Ordered Leniency: An Experimental Study of Law Enforcement with Self-Reporting

54 Pages Posted: 18 Sep 2018

See all articles by Claudia M. Landeo

Claudia M. Landeo

University of Alberta - Department of Economics

Kathryn E. Spier

Harvard University - Law School - Faculty; National Bureau of Economic Research (NBER)

Multiple version iconThere are 2 versions of this paper

Date Written: September 13, 2018

Abstract

This paper reports the results of an experiment designed to assess the ability of an enforcement agency to detect and deter harmful short-term activities committed by groups of injurers. With ordered-leniency policies, early cooperators receive reduced sanctions. We replicate the strategic environment described by Landeo and Spier (2018). In theory, the optimal ordered-leniency policy depends on the refinement criterion applied in case of multiplicity of equilibria. Our findings are as follows. First, we provide empirical evidence of a "race-to-the-courthouse" effect of ordered leniency: Mild and Strong Leniency induce the injurers to self-report promptly. These findings suggest that the injurers' behaviors are aligned with the risk-dominance refinement. Second, Mild and Strong Leniency significantly increase the likelihood of detection of harmful activities. This fundamental finding is explained by the high self-reporting rates under ordered-leniency policies. Third, as a result of the increase in the detection rates, the averages fines are significantly higher under Mild and Strong Leniency. As expected when the risk-dominance refinement is applied, Mild Leniency exhibits the highest average fine.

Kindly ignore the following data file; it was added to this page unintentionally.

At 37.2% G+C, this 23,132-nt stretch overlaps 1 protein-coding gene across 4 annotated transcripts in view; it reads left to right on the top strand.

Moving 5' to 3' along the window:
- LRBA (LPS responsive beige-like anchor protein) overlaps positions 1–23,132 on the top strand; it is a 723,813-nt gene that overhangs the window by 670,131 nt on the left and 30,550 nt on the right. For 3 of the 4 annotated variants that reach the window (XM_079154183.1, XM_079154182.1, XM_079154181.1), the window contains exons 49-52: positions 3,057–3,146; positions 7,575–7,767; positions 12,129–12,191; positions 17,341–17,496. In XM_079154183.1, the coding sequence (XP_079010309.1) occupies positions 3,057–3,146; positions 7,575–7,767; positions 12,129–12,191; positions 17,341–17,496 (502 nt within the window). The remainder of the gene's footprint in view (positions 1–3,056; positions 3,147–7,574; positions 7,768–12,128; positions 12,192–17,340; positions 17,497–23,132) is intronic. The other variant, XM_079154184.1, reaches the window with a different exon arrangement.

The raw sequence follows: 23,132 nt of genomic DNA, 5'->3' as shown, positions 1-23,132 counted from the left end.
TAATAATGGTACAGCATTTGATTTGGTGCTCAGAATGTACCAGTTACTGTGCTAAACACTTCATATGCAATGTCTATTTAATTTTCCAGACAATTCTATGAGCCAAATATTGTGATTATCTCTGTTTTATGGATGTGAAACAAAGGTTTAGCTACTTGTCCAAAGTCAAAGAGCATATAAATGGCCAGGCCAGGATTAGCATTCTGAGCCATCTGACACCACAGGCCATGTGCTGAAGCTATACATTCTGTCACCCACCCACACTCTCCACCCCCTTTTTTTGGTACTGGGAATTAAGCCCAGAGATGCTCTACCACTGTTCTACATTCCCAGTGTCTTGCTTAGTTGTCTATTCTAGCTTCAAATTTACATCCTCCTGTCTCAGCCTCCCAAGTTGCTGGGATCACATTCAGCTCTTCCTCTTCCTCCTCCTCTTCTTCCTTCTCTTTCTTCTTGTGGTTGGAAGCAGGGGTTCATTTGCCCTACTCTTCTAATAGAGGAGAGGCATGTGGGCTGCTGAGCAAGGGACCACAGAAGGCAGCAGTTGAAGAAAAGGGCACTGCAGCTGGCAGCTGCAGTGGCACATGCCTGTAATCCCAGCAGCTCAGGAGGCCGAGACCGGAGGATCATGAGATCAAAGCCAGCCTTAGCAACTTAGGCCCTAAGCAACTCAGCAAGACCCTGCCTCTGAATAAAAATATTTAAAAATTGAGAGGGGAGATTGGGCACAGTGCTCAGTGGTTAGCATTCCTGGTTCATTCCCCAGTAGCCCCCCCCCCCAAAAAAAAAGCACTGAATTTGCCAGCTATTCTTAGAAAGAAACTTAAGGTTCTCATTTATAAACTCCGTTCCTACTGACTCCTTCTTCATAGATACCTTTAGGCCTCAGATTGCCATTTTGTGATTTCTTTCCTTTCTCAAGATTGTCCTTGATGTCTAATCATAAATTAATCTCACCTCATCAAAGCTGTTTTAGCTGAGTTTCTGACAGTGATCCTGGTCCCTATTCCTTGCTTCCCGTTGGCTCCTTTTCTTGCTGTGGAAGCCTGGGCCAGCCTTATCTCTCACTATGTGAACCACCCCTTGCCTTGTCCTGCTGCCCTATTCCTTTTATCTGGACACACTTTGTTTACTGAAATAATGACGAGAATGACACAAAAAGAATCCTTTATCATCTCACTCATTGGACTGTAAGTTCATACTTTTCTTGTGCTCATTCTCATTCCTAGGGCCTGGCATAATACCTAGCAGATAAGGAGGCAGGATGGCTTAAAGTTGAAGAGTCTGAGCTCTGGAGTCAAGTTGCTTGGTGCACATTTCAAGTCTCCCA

Keywords: Law Enforcement, Ordered Leniency, Self-Reporting, Experiments, Leniency, Coordination Game, Prisoners' Dilemma Game, Risk Dominance, Pareto Dominance, Equilibrium Selection, Non-Cooperative Games, Harmful Externalities, Corporate Misconduct, White-Collar Crime, Plea Bargaining

JEL Classification: C72, C90, D86, K10, L23

Suggested Citation

Landeo, Claudia M. and Spier, Kathryn E., Ordered Leniency: An Experimental Study of Law Enforcement with Self-Reporting (September 13, 2018). Available at SSRN: https://ssrn.com/abstract=3250945 or http://dx.doi.org/10.2139/ssrn.3250945

Claudia M. Landeo (Contact Author)

University of Alberta - Department of Economics ( email )

Henry Marshall Tory Building 7-25
Edmonton, Alberta T6G 2H4
Canada

HOME PAGE: http://sites.google.com/a/ualberta.ca/claudia-m-landeo-s-home-page/home

Kathryn E. Spier

Harvard University - Law School - Faculty ( email )

1575 Massachusetts
Hauser 302
Cambridge, MA 02138
United States
(617) 496-0019 (Phone)

National Bureau of Economic Research (NBER)

1050 Massachusetts Avenue
Cambridge, MA 02138
United States

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